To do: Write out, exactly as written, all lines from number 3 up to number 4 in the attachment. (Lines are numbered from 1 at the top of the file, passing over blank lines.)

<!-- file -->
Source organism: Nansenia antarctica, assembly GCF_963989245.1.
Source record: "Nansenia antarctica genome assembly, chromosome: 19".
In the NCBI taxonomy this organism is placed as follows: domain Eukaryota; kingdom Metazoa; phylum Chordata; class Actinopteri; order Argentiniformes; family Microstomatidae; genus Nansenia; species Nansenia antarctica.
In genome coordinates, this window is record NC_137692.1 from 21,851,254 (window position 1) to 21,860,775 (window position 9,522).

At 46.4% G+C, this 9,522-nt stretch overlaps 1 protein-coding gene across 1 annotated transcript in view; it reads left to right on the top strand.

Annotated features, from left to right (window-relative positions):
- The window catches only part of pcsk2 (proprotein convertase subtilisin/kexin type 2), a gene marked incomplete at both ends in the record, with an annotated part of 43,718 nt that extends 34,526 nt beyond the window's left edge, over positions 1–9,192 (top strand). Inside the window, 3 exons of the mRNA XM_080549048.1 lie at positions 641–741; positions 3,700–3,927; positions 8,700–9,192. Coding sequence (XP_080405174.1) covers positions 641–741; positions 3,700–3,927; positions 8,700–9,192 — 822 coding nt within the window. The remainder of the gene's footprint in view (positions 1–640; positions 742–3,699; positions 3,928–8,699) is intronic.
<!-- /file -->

In the NCBI taxonomy this organism is placed as follows: domain Eukaryota; kingdom Metazoa; phylum Chordata; class Actinopteri; order Argentiniformes; family Microstomatidae; genus Nansenia; species Nansenia antarctica.
In genome coordinates, this window is record NC_137692.1 from 21,851,254 (window position 1) to 21,860,775 (window position 9,522).